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Tutorials > Photoshop > Plasmic Fire

 

Create a smoldering plasmic fire.


If the images on this page do not appear, please click here.

This is a unique tutorial because you will never get the same results two times in a row. So if you're not happy with your results, try again.


1. Start off by creating a new image of any size, just make sure it forms a perfect square. (I set my image size to 294x294.) Create a new layer, fill it in white, and go to Filter > Render > Difference Clouds.

2. Next go to Filter > Sketch > Chrome. Use the following settings: Detail: 3, Smoothness: 7.

          

3. Now repeat step one about two or three times or until you are satisifed. Then go to Filter > Distort > Pinch. I set the amount to 55%, but set it to whatever looks best.

4. Now copy the current layer by dragging the layer to the new layer button and go to Edit > Transform > Rotate 90 degrees CW. Then change the layer opacity for the current layer to 50%, so the image underneath can be seen.

     

5. Let's make it look like a fire, so click on the top layer then click on the triangle next to the paths tab in the layers palette and select Merge Down. Then go to Image > Adjustments > Equalize. To get the fire effect go to Filter > Render > Lighting Effects. Use the settings in the image below.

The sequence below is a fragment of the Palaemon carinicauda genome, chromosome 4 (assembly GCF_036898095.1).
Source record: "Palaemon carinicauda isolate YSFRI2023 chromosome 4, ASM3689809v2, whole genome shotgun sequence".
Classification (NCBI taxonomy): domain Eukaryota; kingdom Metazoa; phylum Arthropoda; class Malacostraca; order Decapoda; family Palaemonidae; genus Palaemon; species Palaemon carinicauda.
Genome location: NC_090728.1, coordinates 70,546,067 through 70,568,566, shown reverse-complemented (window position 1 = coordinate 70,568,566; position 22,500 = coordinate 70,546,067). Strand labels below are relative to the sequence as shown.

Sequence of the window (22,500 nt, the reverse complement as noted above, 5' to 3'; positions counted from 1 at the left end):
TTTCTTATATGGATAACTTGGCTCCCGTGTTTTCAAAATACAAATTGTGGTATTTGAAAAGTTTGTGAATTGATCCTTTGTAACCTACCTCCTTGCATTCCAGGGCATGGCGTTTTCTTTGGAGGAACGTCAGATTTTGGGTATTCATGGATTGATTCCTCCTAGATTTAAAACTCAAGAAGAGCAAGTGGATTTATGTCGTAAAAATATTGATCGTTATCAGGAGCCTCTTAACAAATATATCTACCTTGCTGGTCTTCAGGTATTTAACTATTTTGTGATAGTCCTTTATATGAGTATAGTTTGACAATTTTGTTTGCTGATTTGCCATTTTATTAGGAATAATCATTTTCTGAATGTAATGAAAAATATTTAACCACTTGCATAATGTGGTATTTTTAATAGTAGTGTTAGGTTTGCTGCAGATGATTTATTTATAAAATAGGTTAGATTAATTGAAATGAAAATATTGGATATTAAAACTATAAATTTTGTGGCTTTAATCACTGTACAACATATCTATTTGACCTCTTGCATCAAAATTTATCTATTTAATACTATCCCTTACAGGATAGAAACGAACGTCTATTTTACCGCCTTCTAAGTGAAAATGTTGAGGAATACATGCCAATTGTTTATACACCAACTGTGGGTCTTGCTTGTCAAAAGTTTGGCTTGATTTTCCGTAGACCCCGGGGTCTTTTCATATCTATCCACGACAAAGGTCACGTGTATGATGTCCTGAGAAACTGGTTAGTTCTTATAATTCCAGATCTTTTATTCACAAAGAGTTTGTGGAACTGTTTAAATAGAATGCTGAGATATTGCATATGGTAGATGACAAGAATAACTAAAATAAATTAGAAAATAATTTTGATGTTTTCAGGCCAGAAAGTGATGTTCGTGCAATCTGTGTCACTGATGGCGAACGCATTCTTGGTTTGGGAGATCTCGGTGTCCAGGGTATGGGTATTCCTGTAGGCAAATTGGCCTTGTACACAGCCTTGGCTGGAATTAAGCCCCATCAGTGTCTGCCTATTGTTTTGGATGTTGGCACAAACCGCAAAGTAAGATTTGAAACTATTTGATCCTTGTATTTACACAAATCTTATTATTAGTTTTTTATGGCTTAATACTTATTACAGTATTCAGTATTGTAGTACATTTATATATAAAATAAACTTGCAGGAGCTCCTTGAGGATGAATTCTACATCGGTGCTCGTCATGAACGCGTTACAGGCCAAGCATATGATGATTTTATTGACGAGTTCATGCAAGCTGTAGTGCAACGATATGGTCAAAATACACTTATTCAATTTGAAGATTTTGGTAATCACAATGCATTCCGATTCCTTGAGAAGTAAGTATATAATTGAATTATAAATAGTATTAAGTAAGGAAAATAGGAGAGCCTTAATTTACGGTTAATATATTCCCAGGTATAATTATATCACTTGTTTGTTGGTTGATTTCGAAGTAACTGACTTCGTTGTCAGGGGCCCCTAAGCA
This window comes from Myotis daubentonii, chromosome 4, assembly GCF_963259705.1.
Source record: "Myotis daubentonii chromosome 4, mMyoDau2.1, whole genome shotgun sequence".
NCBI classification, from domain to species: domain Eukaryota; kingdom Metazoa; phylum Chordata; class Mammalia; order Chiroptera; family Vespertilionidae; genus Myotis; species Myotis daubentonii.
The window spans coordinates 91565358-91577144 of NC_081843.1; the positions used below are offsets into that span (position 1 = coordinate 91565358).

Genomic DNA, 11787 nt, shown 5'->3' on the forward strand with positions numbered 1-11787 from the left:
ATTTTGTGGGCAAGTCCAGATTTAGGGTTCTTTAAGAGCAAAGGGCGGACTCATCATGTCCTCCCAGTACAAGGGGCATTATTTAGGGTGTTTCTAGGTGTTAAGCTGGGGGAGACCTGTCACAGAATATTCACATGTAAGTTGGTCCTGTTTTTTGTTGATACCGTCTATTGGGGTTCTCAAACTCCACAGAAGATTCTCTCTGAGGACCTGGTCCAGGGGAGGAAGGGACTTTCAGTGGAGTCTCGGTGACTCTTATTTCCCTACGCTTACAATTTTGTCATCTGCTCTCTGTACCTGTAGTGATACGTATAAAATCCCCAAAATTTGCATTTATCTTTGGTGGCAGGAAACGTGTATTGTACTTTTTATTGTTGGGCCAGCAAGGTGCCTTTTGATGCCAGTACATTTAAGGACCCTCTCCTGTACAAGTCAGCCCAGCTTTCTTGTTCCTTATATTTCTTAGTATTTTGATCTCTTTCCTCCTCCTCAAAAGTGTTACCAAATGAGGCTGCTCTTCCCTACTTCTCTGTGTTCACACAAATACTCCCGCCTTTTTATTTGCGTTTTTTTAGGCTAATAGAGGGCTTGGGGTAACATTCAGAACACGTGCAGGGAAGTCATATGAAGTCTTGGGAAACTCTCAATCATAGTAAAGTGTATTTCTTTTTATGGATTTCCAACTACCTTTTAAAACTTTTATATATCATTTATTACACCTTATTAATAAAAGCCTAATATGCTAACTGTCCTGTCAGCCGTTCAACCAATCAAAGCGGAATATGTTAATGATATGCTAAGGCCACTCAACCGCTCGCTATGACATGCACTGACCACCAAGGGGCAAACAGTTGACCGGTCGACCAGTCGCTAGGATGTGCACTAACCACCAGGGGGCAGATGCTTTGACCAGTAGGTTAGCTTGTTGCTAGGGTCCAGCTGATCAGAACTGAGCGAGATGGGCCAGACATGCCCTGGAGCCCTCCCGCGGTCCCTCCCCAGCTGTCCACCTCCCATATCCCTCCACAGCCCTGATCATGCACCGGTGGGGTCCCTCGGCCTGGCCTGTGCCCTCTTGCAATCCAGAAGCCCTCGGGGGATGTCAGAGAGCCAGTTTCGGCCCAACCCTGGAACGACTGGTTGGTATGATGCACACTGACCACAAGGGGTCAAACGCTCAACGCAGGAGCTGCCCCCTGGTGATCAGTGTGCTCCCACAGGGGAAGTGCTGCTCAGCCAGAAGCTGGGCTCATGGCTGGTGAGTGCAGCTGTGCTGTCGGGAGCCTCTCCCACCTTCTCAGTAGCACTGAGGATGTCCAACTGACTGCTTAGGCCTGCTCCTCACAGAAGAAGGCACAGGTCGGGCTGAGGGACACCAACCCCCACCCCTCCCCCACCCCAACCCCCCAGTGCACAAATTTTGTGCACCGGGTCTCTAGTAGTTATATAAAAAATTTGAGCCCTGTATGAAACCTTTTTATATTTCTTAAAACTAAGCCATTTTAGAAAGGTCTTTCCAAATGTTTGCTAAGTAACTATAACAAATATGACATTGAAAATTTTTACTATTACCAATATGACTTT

6. Make a new layer and set the foreground color to white. To make it look glassy, grab the brush tool, set the brush diameter at the top near the menu to 9 pixels and make a pattern like below. Start off by making the slanted lines from the bottom to the right side of the image, then make the horizontal lines. You'll have to draw the slanted lines freehand, but for the horizonal lines, hold down the shift key and drag the mouse either left or right to make a perfectly straight line.

     

7. Next go to Filter > Blur > Motion Blur. Set the angle to 15 degrees and the distance to 108 pixels. Then copy the layer and go to Edit > Transform > Rotate 90 degrees CW or CCW.

8. There are soo many white blurs that they distract attention from the fire, so lower the opacity for both the white blur layers to about 70% or so.

     


 
 

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